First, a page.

Alia Bhatt's Sister Shaheen Tells Us Why A Conversation About Depression Is Important!

Alia Bhatt's Sister Shaheen Tells Us Why A Conversation About Depression Is Important!

It seems like this month has been an unsettling kickstart to a conversation about depression and mental health as a whole. Kate Spade, 55, the visionary and founder of the brand Kate Spade New York was found deceased in her apartment in an apparent suicide. As we were all reeling over the shock of this news, we woke up one musty afternoon to another shocking but similar news of chef Anthony Bourdain's suicide. He was 61 and seemingly in happy place. If these cases aren't a sign to take mental illness as a serious phenomenon then we don't know what is. 

Actress Alia Bhatt's sister, Shaheen Bhatt decided it was high time that she took charge and spoke about this. She penned down a piece for a leading website about how she could have easily been one of these people or the many more 'seemingly happy' people before them who have been struggling with mental health issues but haven't been vocal enough. She likes to think that she has been living with depression rather than struggling with it as it is still a very active part of her life. 

shaheen bhatt

"I’ve lived with depression since I was 12 years old and since then I’ve been suicidal on more than one occasion. I’ve experienced the sheer terror of contemplating a life filled with unrelenting anguish, and I’ve been consumed by the terrifying thought of having but a single means of escape from a bleak, unbearable future."

What rattled her was not the idea that a lot more people like Kate Spade and Anthony Bourdain who have chosen to end their anguish by ending their lives but the fact that they decided to take this step not in their 20s or 30s but at an age when everyone thinks they would have their life together. 

"The statistics on depression itself are equally staggering. Globally, more than 300 million people live with depression and it is now the leading cause of disability worldwide. Depression is everywhere, and still, it is nowhere. While there has been a definite upswing in conversation about depression and mental illness, it’s still such a taboo that we tend to talk about it in hushed tones and whispers."

In November 2016, she spoke up about her depression and her struggle with mental health on social media. But because of the way depression is perceived, she thought that her name would always be linked to this aspect of her life. She was afraid she would be that 'depressed girl' but she did persevere and she did continue to talk about her depression. This, so that people would understand that even though depression is not the ONLY identifying thing about her but it was still a part of her.


I've lived with depression on and off since I was about 13 years old. This is not a revelation or a confession. Those who know me know this about me. It's not something I take any pains to hide, I'm not ashamed of it or particularly troubled by it. It's just a part of who I am. I have days where I feel good and then I have days where I don't. One minute everything's fine and the next it's like someone turned the light off inside my head. I go quiet and it's difficult to get out of bed. Like it always does the world around me loses focus and I struggle to make sense of it. Sometimes these bouts last an hour - sometimes they last days. Today, I'm on day 4. I say I live with depression rather than I struggle with it because for me (and I speak only for myself here) I don't see why it has to be a struggle. I once read an idea by an American essayist called Richard Mitchell which stayed with me; it's now become how I try to approach the dips in my week or month. The idea is this: To be sick, or to suffer, is inevitable. But to become bitter and vindictive in sickness and suffering and to surrender to irrationality, supposing yourself the innocent and virtuous victim of the evils intentions of the world, is not inevitable. The appropriate answer to the question - Why me? is the other question - Why not me? *** Why am I writing about this? Well, I spend a fair amount of time on social media during the course of my day and today I found myself looking for something to post because it's been a few days since I've posted anything. I couldn't find anything so I figured I'd just talk about this - how I'm doing, instead of what I'm doing. It's as simple as that, and we could all stand to do a little more of it. P.S. That picture just seemed to work in this context.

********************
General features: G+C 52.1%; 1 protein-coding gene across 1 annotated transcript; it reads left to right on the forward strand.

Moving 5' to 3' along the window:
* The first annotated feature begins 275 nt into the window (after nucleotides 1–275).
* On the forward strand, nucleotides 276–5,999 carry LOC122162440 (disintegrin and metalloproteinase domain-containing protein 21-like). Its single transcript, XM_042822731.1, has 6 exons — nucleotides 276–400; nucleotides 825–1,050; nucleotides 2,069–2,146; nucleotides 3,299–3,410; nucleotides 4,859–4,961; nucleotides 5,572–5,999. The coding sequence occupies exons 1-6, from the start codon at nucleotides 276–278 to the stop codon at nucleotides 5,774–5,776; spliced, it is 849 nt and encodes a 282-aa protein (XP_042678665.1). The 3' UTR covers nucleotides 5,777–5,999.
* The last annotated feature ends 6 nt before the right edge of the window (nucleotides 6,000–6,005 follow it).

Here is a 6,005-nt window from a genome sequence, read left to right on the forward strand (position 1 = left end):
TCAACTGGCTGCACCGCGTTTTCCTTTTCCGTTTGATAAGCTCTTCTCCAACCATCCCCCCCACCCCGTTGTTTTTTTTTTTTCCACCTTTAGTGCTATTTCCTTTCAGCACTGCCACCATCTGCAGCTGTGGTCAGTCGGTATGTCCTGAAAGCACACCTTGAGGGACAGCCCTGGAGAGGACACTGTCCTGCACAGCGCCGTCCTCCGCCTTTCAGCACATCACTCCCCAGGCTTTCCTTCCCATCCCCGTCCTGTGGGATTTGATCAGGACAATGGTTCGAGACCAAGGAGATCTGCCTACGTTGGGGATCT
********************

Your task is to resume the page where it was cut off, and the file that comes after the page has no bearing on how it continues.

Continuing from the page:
A post shared by Shaheen Bhatt (@shaheenb) on

"We don’t like to talk about depression because there is nothing romantic or glamorous about feeling like you’re losing your mind; no attractive selfies are waiting to be taken when you’re curled up crying on the floor, no witty one-liners are floating around your mind to tweet for likes. We don’t like talking about suicide because as animals, the very thought of taking our own life goes against every natural instinct we possess."

I agree with her wholeheartedly. The dialogue related to mental health is still very strained and we need to talk about it more until it isn't anymore. It shouldn't be a thing about being 'brave' when someone speaks up and it definitely shouldn't be in hush tones. Understanding mental health, depression and suicide for what it is and seeing it as a normal occurrence is what will save a lot of people and a lot of lives. Until then, we are glad that people like Shaheen, Deepika Padukone, Zaira Wasim, Illeana D'Cruz and more who keep stepping up to the plate and bring this hushed phenomenon into the light every now and then.

Images: Instagram